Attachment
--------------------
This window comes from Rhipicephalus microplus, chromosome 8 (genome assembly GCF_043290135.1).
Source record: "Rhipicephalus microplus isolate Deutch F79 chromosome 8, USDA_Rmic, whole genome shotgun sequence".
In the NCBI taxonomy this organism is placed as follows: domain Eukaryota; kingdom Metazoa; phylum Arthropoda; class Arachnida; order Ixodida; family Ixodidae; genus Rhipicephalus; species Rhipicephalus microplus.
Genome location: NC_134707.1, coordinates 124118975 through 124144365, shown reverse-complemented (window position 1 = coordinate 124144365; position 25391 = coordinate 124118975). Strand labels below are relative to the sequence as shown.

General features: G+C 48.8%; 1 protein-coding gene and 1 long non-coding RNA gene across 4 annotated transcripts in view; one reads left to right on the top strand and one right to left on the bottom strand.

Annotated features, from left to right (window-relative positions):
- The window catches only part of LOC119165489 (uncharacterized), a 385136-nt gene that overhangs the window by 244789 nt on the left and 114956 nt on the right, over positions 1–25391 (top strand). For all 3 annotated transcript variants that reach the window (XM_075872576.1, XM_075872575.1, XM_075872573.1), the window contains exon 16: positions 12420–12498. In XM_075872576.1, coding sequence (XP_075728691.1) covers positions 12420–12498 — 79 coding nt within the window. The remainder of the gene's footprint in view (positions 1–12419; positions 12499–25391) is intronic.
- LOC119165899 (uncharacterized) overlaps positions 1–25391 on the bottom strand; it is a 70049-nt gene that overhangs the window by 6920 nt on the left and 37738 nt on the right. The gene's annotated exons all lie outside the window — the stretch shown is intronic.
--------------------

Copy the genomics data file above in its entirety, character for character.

This window comes from Rhipicephalus microplus, chromosome 8 (genome assembly GCF_043290135.1).
Source record: "Rhipicephalus microplus isolate Deutch F79 chromosome 8, USDA_Rmic, whole genome shotgun sequence".
In the NCBI taxonomy this organism is placed as follows: domain Eukaryota; kingdom Metazoa; phylum Arthropoda; class Arachnida; order Ixodida; family Ixodidae; genus Rhipicephalus; species Rhipicephalus microplus.
Genome location: NC_134707.1, coordinates 124118975 through 124144365, shown reverse-complemented (window position 1 = coordinate 124144365; position 25391 = coordinate 124118975). Strand labels below are relative to the sequence as shown.

General features: G+C 48.8%; 1 protein-coding gene and 1 long non-coding RNA gene across 4 annotated transcripts in view; one reads left to right on the top strand and one right to left on the bottom strand.

Annotated features, from left to right (window-relative positions):
- The window catches only part of LOC119165489 (uncharacterized), a 385136-nt gene that overhangs the window by 244789 nt on the left and 114956 nt on the right, over positions 1–25391 (top strand). For all 3 annotated transcript variants that reach the window (XM_075872576.1, XM_075872575.1, XM_075872573.1), the window contains exon 16: positions 12420–12498. In XM_075872576.1, coding sequence (XP_075728691.1) covers positions 12420–12498 — 79 coding nt within the window. The remainder of the gene's footprint in view (positions 1–12419; positions 12499–25391) is intronic.
- LOC119165899 (uncharacterized) overlaps positions 1–25391 on the bottom strand; it is a 70049-nt gene that overhangs the window by 6920 nt on the left and 37738 nt on the right. The gene's annotated exons all lie outside the window — the stretch shown is intronic.